THE NATURE OF MATTER
THE NATURE OF THE WEAK FORCE
Section 1 The Weak Nuclear Force
Section 2 SU(2) Symmetry
Section 3 SU(2)U1 Symmetry
Section 4 Weak Force Parity Violation
THE WEAK NUCLEAR FORCE
This chapter describes how the unit matter substructure theory explains several known properties of weak force interation, such as why weak force interactions exhibit SU(2)U(1) symmetry instead of the seemlingly more aethetically appealing SU(2) symmetry alone, and why the neutral neutron has a negative dipole meoment.
WHY THE NEUTRAL NEUTRON HAS A NEGATIVE DIPOLE MOMENT
The weak force structure exhibits partial folding of two singlet unit charge componets made through by a doublet component.
The best example of the weak nuclear force structure is the neutron. A neutron has the host proton, a singlet unit charge componet, bound via a doublet, to an electron substructure which is a singlet unit matter component. The electron substructure is a singlet unit matter componet decays into the electron, but is not an electron when bound in the weak force.
One does not see an electron wave function within a neutron because the electrical field of the bound singlet unit matter componet is greatly altered by the weak force.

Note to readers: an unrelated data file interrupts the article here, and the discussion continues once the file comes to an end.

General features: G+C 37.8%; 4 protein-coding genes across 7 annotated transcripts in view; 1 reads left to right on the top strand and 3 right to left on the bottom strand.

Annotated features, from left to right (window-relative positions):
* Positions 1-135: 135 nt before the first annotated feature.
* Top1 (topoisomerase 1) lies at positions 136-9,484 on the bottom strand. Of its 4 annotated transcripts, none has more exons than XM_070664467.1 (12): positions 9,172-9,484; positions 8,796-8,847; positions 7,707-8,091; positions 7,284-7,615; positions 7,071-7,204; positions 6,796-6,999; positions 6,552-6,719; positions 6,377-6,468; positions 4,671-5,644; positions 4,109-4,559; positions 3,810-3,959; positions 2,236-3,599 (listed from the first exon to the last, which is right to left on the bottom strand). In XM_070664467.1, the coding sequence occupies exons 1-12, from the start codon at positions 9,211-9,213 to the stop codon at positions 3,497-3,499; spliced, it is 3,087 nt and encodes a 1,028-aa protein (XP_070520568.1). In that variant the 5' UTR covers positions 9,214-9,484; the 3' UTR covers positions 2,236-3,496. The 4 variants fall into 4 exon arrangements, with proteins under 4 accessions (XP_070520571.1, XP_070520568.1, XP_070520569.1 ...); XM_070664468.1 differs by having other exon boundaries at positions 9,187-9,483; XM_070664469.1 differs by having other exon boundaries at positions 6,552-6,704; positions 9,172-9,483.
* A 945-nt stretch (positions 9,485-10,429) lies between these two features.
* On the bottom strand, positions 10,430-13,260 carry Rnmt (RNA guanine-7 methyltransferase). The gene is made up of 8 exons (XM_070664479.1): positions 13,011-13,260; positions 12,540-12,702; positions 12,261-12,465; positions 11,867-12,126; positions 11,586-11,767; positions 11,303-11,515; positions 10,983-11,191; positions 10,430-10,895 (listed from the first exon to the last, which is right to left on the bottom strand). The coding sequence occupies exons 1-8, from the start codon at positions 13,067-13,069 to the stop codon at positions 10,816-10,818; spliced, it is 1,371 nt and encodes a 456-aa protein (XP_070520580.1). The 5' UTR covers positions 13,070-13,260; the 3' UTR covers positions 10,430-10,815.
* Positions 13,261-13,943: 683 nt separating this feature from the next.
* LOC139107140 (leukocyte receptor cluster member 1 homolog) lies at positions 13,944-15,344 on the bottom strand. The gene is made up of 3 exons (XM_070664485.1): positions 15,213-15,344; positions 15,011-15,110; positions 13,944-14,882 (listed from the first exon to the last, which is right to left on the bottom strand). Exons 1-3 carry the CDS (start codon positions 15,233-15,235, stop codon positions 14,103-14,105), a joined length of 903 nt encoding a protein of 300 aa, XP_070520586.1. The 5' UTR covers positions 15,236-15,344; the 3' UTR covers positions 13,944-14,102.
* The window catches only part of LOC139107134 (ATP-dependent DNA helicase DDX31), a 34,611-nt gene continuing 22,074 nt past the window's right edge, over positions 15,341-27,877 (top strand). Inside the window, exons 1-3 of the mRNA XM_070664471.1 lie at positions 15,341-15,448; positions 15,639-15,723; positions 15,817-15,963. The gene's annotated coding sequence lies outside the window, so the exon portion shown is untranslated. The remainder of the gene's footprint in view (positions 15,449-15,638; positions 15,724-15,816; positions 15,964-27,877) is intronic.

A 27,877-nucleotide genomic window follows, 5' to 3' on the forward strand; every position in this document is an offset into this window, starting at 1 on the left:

Comparing the neutron to the proton indicates that the magnetic dipole moment is substantially altered by the weak force bound electron's componets, energy and the unit particle of matter. The magnetic dipole moment of a proton is +2.79 units where the magnetic dipole moment of a neutron is -1.91 units. The magnetic dipole moment of the neutron indicates that the neutron has a negatively charged shroud covering the proton substructure component.
The proposed view of the neutron as a proton with a weak force bound negative unit singlet is that the electrical field of the negative singlet is folded over the proton giving the proton a partial negative covering, which accounts for the magnetic dipole moment of -1.91 units. The neutron has a negatively charged shroud covering the bound proton.
THE SOURCE OF SU(2) SYMMETRY IN WEAK FORCE INTERACTIONS